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In Facebook founder Mark Zuckerberg and Dr. Priscilla Chan’s recent letter to their newborn daughter, Max, they point to personalized learning technology as the key to helping their daughter and others in her generation achieve their goals.
As a learning strategy, personalized learning recognizes that students have different needs. Learning programs adapt for each individual based on their learning process and goals so that they can be as innovative, productive, and accomplished as possible.
Personalized learning technology ties together both the capabilities of improving the potential of individuals as well as the education of children all over the world. It can serve the most diverse populations whether they are in the same classroom or at different locations.
In its essence, personalized learning combines the two overriding ideas that power Zuckerberg and Chan’s new philanthropic initiative of about $45 billion: “advancing human potential and promoting equality.” In their letter, they write to Max about her future:
…You’ll have technology that understands how you learn best and where you need to focus. You’ll advance quickly in subjects that interest you most, and get as much help as you need in your most challenging areas. You’ll explore topics that aren’t even offered in schools today. Your teachers will also have better tools and data to help you achieve your goals.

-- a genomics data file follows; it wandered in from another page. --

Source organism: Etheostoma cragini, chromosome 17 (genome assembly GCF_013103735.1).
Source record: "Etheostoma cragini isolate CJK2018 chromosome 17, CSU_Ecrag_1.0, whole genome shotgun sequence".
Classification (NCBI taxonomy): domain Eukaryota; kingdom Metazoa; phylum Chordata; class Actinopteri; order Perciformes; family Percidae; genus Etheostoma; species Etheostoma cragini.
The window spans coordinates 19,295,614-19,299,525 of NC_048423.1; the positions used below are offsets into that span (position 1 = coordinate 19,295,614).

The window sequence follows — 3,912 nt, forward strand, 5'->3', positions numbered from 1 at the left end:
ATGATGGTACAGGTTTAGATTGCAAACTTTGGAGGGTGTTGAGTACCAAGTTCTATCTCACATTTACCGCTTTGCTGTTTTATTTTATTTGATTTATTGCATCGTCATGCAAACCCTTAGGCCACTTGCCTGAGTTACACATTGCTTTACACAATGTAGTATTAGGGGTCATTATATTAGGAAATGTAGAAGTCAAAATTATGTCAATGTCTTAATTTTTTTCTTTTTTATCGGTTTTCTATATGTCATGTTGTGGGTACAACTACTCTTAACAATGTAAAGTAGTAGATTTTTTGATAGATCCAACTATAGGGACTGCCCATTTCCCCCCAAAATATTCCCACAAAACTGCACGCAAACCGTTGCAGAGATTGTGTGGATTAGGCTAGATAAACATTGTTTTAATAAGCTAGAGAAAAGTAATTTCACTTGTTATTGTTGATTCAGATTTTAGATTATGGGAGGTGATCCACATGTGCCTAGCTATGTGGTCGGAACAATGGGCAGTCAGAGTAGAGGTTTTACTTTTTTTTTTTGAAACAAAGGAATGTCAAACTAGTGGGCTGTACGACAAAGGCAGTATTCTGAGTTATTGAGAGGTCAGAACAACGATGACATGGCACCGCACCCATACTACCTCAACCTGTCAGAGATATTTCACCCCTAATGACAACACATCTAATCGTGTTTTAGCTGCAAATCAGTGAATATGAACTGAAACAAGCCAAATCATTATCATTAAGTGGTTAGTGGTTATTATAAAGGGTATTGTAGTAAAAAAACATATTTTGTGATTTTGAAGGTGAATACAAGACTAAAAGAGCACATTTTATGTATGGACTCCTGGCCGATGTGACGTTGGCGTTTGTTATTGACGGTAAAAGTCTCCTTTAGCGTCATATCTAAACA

Even better, students around the world will be able to use personalized learning tools over the internet, even if they don’t live near good schools. Of course it will take more than technology to give everyone a fair start in life, but personalized learning can be one scalable way to give all children a better education and more equal opportunity.
Others are already advising Zuckerberg and Chan on how to go forward. Psychologist Howard Gardner, originator of the theory of multiple intelligences, advises on learning pathways, individual choice, varied approaches to learning, and different intelligences.
Anya Kamenetz at NPR, talks to education experts who remind us that with personalized learning comes redesigning schools and investing in support for teachers —which Zuckerberg and Chan are planning to do.
Zuckerberg and Chan admit that there are many ways to achieve personalized learning or adaptive learning but technology is key to its success. They also recognize that in order to accomplish their goals, they need to partner with leading education experts. Acrobatiq’s courseware, based on the research of learning science experts at Carnegie Mellon, aligns with what Zuckerberg and Chan imagine for the future.
And Smart Author gives instructors the capability to personalize their entire course in a way that reflects exactly what they want to teach using Acrobatiq’s comprehensive adaptive learning platform.
With this announcement and funding, Zuckerberg and Chan have reinvigorated the work of educators everywhere to explore and adopt best practices and platforms in personalized learning.